Are you up for changing your name, Roger? Your birth name might scare off buyers, if you ever sell again. How about "Roger Paradise"?Apr 18, 2012 at 5:55 pm #1868814
> It seems like there's literally nothing out there close to being as good, available to us.
I don't think that was what I was trying to say. If you read the summary right at the end I point out that what might suit you will depend very much on what criteria you have.
Are you looking for a low-cost reliable 3-season tunnel?
Are you looking for something robust for teenage novices?
Are you looking for something to take extremes of 4-season weather?
There is no such thing as the perfect tent, pack, quilt, jacket, rainwear, stove, pot … for ALL conditions. It might be nice to say (and advertisers do it all the time) that X is perfect for anything you might ever need, but reality does not work that way.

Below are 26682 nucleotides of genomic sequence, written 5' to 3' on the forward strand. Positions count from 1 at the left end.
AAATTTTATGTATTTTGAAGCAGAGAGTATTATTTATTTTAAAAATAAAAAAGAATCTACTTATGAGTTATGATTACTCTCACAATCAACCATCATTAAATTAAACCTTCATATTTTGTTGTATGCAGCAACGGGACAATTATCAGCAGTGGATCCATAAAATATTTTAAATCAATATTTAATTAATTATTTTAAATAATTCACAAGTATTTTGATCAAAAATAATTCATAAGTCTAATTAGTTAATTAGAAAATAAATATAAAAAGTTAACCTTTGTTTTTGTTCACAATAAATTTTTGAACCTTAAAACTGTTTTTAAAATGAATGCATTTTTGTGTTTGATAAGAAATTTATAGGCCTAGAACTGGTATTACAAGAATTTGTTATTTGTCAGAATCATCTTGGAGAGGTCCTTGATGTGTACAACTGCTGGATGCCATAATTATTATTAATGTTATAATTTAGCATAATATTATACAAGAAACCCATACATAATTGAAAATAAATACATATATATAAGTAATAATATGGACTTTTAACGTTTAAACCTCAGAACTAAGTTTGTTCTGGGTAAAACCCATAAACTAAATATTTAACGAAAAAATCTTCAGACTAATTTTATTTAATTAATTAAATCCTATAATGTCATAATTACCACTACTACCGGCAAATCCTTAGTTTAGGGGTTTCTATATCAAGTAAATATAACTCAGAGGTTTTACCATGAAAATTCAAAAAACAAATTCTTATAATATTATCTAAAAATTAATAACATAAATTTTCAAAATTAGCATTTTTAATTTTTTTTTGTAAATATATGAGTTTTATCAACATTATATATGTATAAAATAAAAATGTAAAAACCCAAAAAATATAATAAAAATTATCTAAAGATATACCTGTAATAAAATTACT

Even my tents are tuned to certain criteria. Being robust against novices and cheap to manufacture are NOT among those.
So, having read lots of surveys and reviews, now look at what you really need, and assess the market accordingly. We just try to help.
CheersApr 18, 2012 at 6:29 pm #1868821
Models compared in the field?Apr 18, 2012 at 6:38 pm #1868824
"If you read the summary right at the end I point out that what might suit you will depend very much on what criteria you have. "
I understand this – but you're writing for the BPL crowd, which (generally, with exceptions of course) probably leans a lot farther towards the requirements which spawned the creation of your tents, than anything that otherwise exists on the market.